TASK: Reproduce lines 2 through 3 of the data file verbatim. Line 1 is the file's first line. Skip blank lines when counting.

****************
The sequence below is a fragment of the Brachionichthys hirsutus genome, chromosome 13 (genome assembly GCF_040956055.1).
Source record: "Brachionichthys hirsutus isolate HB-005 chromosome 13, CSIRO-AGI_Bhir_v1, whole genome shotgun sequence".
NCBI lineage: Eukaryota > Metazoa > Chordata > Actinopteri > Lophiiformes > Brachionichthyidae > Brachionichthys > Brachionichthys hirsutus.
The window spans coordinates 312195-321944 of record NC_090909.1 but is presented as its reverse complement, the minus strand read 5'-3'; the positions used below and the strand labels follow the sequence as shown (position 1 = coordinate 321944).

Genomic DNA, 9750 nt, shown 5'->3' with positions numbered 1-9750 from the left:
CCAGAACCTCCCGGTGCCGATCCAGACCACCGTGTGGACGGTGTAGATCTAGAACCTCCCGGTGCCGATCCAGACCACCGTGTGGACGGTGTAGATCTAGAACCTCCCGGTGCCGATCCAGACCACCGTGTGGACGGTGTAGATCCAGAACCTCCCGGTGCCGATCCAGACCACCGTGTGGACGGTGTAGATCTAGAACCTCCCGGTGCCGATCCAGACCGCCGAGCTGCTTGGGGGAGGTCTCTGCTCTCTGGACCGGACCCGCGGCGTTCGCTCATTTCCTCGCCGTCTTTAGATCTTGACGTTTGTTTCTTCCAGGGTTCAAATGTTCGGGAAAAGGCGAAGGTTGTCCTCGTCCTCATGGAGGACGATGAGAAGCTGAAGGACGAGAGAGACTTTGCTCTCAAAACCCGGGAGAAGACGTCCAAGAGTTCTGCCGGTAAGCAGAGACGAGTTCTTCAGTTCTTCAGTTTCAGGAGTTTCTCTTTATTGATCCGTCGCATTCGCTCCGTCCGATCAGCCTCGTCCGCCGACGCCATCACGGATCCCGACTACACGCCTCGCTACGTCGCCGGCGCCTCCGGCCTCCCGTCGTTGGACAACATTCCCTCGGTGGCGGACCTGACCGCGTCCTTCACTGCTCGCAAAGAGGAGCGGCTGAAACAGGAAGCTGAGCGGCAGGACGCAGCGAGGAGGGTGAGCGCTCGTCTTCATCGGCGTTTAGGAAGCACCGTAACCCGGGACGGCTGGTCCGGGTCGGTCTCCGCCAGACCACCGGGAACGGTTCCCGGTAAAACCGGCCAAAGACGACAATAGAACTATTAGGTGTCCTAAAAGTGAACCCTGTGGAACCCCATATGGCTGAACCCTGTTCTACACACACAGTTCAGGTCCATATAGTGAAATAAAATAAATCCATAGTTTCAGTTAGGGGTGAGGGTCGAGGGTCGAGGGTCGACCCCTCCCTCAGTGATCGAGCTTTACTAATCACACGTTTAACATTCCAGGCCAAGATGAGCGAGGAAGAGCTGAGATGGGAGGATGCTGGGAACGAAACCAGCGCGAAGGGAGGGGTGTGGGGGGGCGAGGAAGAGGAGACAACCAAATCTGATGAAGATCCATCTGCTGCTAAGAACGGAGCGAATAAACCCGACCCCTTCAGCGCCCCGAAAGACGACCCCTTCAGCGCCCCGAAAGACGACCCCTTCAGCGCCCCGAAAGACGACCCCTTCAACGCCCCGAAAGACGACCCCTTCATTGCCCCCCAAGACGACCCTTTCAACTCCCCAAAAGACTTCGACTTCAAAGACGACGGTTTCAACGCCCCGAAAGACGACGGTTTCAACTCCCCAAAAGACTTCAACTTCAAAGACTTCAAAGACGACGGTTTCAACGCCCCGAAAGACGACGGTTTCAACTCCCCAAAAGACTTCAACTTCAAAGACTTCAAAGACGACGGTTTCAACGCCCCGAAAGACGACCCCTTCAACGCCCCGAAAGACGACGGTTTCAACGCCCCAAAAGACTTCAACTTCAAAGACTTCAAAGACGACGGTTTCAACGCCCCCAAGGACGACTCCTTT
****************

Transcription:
Source record: "Brachionichthys hirsutus isolate HB-005 chromosome 13, CSIRO-AGI_Bhir_v1, whole genome shotgun sequence".
NCBI lineage: Eukaryota > Metazoa > Chordata > Actinopteri > Lophiiformes > Brachionichthyidae > Brachionichthys > Brachionichthys hirsutus.